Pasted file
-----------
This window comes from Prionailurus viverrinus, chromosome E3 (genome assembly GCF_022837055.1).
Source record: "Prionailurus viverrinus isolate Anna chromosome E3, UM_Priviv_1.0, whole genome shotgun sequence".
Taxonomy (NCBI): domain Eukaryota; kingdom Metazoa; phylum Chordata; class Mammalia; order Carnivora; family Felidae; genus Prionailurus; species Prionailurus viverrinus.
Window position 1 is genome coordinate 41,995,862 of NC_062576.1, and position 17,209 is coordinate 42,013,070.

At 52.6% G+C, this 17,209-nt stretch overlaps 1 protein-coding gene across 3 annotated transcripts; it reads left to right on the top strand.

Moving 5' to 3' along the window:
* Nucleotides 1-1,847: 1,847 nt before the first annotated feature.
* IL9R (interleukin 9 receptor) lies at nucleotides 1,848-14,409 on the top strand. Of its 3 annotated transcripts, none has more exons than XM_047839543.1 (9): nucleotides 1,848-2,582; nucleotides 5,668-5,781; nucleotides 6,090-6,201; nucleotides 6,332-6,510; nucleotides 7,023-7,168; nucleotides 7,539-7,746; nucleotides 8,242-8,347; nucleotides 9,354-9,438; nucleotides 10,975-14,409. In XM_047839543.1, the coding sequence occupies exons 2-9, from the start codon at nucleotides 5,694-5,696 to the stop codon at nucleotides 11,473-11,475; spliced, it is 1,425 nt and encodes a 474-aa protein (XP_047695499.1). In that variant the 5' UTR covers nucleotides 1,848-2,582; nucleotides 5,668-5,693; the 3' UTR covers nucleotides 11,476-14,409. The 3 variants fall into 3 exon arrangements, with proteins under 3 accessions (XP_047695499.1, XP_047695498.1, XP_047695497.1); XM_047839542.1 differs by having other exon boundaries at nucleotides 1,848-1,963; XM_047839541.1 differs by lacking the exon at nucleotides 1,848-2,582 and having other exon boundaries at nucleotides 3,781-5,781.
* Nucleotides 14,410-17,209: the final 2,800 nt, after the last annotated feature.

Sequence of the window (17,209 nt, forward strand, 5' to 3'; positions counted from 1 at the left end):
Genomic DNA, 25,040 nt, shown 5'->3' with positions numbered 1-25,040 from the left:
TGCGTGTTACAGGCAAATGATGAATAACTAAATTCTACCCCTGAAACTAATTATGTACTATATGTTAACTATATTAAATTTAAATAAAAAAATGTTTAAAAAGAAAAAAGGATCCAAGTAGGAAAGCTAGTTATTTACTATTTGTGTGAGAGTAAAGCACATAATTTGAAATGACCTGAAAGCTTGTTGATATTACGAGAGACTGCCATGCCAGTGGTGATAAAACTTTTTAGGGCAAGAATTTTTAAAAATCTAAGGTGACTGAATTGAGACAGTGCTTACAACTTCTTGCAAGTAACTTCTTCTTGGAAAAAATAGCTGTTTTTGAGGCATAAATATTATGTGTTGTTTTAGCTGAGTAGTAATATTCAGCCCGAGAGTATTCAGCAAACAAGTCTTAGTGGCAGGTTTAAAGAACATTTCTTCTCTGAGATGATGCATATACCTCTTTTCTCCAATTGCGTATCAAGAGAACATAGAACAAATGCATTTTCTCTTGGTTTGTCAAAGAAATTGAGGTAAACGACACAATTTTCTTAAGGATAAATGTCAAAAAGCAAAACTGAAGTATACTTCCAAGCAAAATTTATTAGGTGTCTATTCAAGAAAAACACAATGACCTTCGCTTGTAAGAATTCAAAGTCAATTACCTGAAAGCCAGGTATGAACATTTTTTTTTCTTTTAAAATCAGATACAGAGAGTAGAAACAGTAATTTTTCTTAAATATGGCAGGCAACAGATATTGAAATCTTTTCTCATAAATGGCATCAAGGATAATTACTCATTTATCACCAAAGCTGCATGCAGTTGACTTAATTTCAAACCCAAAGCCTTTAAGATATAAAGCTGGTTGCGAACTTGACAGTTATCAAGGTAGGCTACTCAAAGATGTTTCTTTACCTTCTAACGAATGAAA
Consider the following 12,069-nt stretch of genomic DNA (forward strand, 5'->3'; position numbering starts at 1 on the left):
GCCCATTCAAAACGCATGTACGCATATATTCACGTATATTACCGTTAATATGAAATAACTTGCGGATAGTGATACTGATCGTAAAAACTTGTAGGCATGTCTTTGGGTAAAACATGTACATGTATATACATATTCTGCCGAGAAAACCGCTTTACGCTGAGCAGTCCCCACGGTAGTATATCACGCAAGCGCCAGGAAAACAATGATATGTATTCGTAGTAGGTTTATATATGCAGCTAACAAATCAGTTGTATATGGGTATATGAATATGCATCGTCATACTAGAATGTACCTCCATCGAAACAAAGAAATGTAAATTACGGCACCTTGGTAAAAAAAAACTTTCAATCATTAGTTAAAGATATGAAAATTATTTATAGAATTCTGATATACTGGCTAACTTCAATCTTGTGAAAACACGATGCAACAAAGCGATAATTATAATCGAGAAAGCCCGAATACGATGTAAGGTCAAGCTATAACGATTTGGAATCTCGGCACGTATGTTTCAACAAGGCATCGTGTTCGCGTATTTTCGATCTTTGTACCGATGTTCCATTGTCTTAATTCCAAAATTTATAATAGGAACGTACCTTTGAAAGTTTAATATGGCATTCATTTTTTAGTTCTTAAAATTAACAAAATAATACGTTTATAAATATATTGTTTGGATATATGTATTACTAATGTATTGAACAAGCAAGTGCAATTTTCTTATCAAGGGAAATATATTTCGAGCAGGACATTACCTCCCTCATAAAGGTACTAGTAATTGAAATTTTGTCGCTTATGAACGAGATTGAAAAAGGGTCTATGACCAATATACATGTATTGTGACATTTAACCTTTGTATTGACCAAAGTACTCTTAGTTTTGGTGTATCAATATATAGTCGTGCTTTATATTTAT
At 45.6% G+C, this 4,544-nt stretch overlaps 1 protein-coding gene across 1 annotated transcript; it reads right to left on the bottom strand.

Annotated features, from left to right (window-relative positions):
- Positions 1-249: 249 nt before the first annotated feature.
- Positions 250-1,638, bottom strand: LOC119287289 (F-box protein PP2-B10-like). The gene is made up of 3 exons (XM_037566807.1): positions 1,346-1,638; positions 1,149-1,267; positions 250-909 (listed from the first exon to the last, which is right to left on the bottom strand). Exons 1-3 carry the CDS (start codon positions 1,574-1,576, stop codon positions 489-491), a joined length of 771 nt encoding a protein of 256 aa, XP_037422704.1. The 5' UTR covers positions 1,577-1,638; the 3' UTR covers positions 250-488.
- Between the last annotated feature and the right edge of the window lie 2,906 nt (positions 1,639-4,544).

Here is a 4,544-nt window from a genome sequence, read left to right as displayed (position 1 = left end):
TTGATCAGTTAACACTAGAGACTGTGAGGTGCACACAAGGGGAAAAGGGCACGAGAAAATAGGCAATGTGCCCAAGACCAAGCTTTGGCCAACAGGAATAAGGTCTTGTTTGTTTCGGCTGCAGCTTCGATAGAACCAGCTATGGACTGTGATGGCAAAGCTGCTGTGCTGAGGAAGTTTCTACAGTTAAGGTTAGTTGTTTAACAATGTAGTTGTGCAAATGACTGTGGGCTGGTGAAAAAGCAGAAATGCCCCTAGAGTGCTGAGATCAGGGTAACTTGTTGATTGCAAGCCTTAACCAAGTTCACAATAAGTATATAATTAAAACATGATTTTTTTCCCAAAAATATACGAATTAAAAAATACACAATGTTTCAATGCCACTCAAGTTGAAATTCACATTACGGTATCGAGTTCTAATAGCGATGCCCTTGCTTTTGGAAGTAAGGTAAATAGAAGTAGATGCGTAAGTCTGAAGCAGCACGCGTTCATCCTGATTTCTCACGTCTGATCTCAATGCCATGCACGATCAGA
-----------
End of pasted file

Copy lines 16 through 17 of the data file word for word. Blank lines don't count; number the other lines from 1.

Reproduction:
Annotated features, from left to right (window-relative positions):
- Positions 1-249: 249 nt before the first annotated feature.